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and russian war ships passed through in istambul and saying they may go to ukraine and they are in ukraine by a lesser sense of viktor yanukovych asking for military help and we are at the u.n. and we sent this report. >> the third security council meeting about ukraine in four days. this time it was called by the russian ambassador and it soon became clear why. and he had a letter from deposed president yanukovych. >> translator: russia accused of many security council members of invading crimea. no, said ambassador, we were invited in. >> translator: and prompted strong condemnation from other ambassadors. >> reporter: russia has every right to wish that events in ukraine turned out differently but it does not have the right to express that unhappiness
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using military force or trying to convince the world community that up is down and black is white. >> reporter: the russian representative claims mr. yanukovych called for russian military intervention. we are talking about a former leader who abandoned his office, his capitol and his country. the idea that his pronouncements convey legitimacy whatsoever is farfetched and keeping with the rest of russia's bogus justification for the actions. after the meeting the russian ambassador spoke to reporters. that letter you got there, do you believe it makes your military intervention in crimea legal? >> we believe that the person, we believe legally is present of ukraine also shares our concerns here and concerns of large segments of the ukraine population about what is going on and is appealing to russia to use our armed forces in order to change the situation and prevent
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the situation from further deteriorating. >> reporter: they say they invaded crimea and against the law and the charter and russia produced this letter which says it got a request from the man they say is still the legitimate president of ukraine. a global crisis, difficult and still dangerous just got more complicated. james with al jazeera of the u.n. the economy took a hit by this on monday but let's keep things in perspective. on the stock exchange $60 billion was wiped off the value of russian companies but bear in mind russia was able to spend $51 billion on a luxury like the sochi olympic games and russia spent $12 billion to prop up the currency. the ruble and that is less than 3% of a country's total foreign currency reserves. and it still has plenty more money in its war chest.
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the uncertainty in the market is not all bad news for russia. the price of ail and gas which some of the main exports is expected to rise. well, united states and the european union are considering sanctions against russia but what will it comprise and how much bite will they have? the u.s. has called a halt to further trade talks with russia but there is a question over the existing ties and the current trade between the two is worth $38 billion and it's not clear if it will be touched and u.s. president barack obama is considering sanctions against some russian officials and asset freezes and visa bands and a question of whether or not to target one of russia's income streams, oil and gas. eu imports a third of its gas from russia so in such sanctions could hurt the eu more than the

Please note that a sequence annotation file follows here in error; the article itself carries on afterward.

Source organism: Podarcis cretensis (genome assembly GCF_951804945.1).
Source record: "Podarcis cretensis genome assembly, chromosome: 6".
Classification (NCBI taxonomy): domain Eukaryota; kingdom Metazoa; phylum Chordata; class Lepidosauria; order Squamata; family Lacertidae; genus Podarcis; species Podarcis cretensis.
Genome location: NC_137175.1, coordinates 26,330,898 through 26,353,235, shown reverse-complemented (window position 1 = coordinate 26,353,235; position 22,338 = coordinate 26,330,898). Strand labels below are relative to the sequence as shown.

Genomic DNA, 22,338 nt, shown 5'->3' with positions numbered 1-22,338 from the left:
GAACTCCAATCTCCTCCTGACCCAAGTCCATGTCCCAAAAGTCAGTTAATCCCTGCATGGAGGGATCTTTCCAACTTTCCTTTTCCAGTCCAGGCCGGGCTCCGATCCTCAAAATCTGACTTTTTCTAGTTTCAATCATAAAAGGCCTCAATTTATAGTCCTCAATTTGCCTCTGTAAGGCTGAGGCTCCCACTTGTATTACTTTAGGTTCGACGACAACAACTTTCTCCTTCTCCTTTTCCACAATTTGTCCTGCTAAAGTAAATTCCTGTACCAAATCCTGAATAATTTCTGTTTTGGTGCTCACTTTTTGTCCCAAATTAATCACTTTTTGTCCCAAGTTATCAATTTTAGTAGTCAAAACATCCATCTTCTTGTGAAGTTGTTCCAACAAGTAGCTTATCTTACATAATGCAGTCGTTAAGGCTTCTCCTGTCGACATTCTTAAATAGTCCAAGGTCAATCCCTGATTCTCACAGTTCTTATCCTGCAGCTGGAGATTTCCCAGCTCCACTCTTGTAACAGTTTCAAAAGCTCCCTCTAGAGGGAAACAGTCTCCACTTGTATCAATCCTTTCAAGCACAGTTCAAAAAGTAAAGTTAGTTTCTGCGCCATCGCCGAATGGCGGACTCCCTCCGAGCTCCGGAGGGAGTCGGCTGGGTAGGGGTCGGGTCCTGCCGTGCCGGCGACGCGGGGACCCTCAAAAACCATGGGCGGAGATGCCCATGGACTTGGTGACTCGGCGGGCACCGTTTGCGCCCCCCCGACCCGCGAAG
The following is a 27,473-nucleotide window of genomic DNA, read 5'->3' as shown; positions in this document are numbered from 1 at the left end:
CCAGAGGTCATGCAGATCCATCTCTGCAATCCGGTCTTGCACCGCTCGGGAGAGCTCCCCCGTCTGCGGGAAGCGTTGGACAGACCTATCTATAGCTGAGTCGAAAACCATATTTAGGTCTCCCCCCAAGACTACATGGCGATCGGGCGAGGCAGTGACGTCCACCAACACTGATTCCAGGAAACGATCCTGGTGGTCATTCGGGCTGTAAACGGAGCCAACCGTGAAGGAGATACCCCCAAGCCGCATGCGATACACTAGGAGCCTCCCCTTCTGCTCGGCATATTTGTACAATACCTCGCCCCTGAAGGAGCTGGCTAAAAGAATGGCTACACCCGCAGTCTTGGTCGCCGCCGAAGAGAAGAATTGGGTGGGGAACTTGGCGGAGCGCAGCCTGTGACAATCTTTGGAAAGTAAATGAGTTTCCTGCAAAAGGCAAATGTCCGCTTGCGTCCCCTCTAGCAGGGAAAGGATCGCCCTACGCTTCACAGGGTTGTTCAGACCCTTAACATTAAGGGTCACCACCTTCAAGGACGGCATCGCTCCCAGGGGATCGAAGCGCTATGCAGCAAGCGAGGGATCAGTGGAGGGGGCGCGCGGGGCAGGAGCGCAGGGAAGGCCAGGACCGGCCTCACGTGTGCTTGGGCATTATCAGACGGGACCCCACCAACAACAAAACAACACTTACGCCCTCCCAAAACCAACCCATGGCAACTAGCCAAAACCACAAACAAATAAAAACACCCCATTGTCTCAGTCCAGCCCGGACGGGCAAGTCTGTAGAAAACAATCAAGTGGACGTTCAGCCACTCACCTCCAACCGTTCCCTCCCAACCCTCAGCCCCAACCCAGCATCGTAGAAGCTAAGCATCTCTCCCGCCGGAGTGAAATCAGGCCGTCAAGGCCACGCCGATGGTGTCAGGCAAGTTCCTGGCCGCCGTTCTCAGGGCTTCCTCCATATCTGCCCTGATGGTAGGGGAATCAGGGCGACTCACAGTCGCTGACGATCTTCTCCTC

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target and to consider going down the road the eu would work with the u.s. and others to cut its reliance on russian imaging. and rory joins us live from moscow. rory we were waiting to home that putin was going to come out and make a statement since the beginning of the crisis in ukraine but what have we heard in response to the threat of action from the u.s. and the eu? >> well, the good news on tuesday for ordinary russians is that after yesterday's catastrophic day in the russian markets, things have rallied somewhat on tuesday. so whereas the stock markets here fell some 10% yesterday, they have clawed back, some of that, not all of it but some of it whereas the ruble tumbled and
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today it rallied somewhat and there will be a lot of russians that are relieved because they were looking agast and looking at the purchasing power there, savings and their salaries tumbled in value. so things are looking better for them but of course this is a crisis that is not over yet by any stretch and if there are sanctions levied against russia which it looks like there will be in some variety or other and of course that will hurt ordinary russians too. we are getting a sort of idea about what russia might do to push back against that, a kind of tit-for-tat war and russia was supposed to look into lifting an import ban on american pork. it has now decided it's not going to look into lifting that ban as we assume some sort of